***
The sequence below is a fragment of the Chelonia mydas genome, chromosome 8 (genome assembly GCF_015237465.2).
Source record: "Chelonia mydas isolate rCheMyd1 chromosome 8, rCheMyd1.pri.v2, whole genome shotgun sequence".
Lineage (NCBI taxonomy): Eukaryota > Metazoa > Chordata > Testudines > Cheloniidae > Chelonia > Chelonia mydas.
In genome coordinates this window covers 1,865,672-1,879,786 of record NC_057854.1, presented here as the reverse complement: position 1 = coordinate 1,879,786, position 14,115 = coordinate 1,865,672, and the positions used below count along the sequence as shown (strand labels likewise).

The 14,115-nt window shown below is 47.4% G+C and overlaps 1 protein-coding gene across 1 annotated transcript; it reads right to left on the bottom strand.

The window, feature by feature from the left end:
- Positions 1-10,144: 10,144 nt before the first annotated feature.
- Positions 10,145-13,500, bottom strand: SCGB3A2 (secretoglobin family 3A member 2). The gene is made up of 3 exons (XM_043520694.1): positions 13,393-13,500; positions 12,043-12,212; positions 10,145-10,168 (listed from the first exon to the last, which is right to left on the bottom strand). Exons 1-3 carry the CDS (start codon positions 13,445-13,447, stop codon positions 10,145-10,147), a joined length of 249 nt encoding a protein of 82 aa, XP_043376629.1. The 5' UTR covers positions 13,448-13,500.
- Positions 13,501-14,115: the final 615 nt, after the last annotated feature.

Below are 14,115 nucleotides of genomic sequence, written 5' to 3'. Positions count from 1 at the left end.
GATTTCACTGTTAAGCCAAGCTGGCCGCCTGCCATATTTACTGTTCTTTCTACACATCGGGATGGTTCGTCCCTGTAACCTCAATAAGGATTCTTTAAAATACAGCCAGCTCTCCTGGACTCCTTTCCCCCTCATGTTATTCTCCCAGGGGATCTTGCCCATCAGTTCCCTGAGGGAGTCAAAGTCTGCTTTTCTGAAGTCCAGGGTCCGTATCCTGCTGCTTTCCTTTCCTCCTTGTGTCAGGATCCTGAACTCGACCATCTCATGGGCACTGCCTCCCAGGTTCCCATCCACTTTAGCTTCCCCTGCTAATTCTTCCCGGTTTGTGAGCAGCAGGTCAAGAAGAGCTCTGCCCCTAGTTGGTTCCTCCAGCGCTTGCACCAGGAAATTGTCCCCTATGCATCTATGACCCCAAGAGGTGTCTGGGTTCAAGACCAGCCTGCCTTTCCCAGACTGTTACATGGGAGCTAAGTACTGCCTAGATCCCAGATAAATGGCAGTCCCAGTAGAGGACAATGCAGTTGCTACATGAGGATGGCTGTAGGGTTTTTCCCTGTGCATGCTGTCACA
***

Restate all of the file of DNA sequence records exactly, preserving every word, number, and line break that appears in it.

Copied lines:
The sequence below is a fragment of the Chelonia mydas genome, chromosome 8 (genome assembly GCF_015237465.2).
Source record: "Chelonia mydas isolate rCheMyd1 chromosome 8, rCheMyd1.pri.v2, whole genome shotgun sequence".
Lineage (NCBI taxonomy): Eukaryota > Metazoa > Chordata > Testudines > Cheloniidae > Chelonia > Chelonia mydas.
In genome coordinates this window covers 1,865,672-1,879,786 of record NC_057854.1, presented here as the reverse complement: position 1 = coordinate 1,879,786, position 14,115 = coordinate 1,865,672, and the positions used below count along the sequence as shown (strand labels likewise).

The 14,115-nt window shown below is 47.4% G+C and overlaps 1 protein-coding gene across 1 annotated transcript; it reads right to left on the bottom strand.

The window, feature by feature from the left end:
- Positions 1-10,144: 10,144 nt before the first annotated feature.
- Positions 10,145-13,500, bottom strand: SCGB3A2 (secretoglobin family 3A member 2). The gene is made up of 3 exons (XM_043520694.1): positions 13,393-13,500; positions 12,043-12,212; positions 10,145-10,168 (listed from the first exon to the last, which is right to left on the bottom strand). Exons 1-3 carry the CDS (start codon positions 13,445-13,447, stop codon positions 10,145-10,147), a joined length of 249 nt encoding a protein of 82 aa, XP_043376629.1. The 5' UTR covers positions 13,448-13,500.
- Positions 13,501-14,115: the final 615 nt, after the last annotated feature.

Below are 14,115 nucleotides of genomic sequence, written 5' to 3'. Positions count from 1 at the left end.
GATTTCACTGTTAAGCCAAGCTGGCCGCCTGCCATATTTACTGTTCTTTCTACACATCGGGATGGTTCGTCCCTGTAACCTCAATAAGGATTCTTTAAAATACAGCCAGCTCTCCTGGACTCCTTTCCCCCTCATGTTATTCTCCCAGGGGATCTTGCCCATCAGTTCCCTGAGGGAGTCAAAGTCTGCTTTTCTGAAGTCCAGGGTCCGTATCCTGCTGCTTTCCTTTCCTCCTTGTGTCAGGATCCTGAACTCGACCATCTCATGGGCACTGCCTCCCAGGTTCCCATCCACTTTAGCTTCCCCTGCTAATTCTTCCCGGTTTGTGAGCAGCAGGTCAAGAAGAGCTCTGCCCCTAGTTGGTTCCTCCAGCGCTTGCACCAGGAAATTGTCCCCTATGCATCTATGACCCCAAGAGGTGTCTGGGTTCAAGACCAGCCTGCCTTTCCCAGACTGTTACATGGGAGCTAAGTACTGCCTAGATCCCAGATAAATGGCAGTCCCAGTAGAGGACAATGCAGTTGCTACATGAGGATGGCTGTAGGGTTTTTCCCTGTGCATGCTGTCACA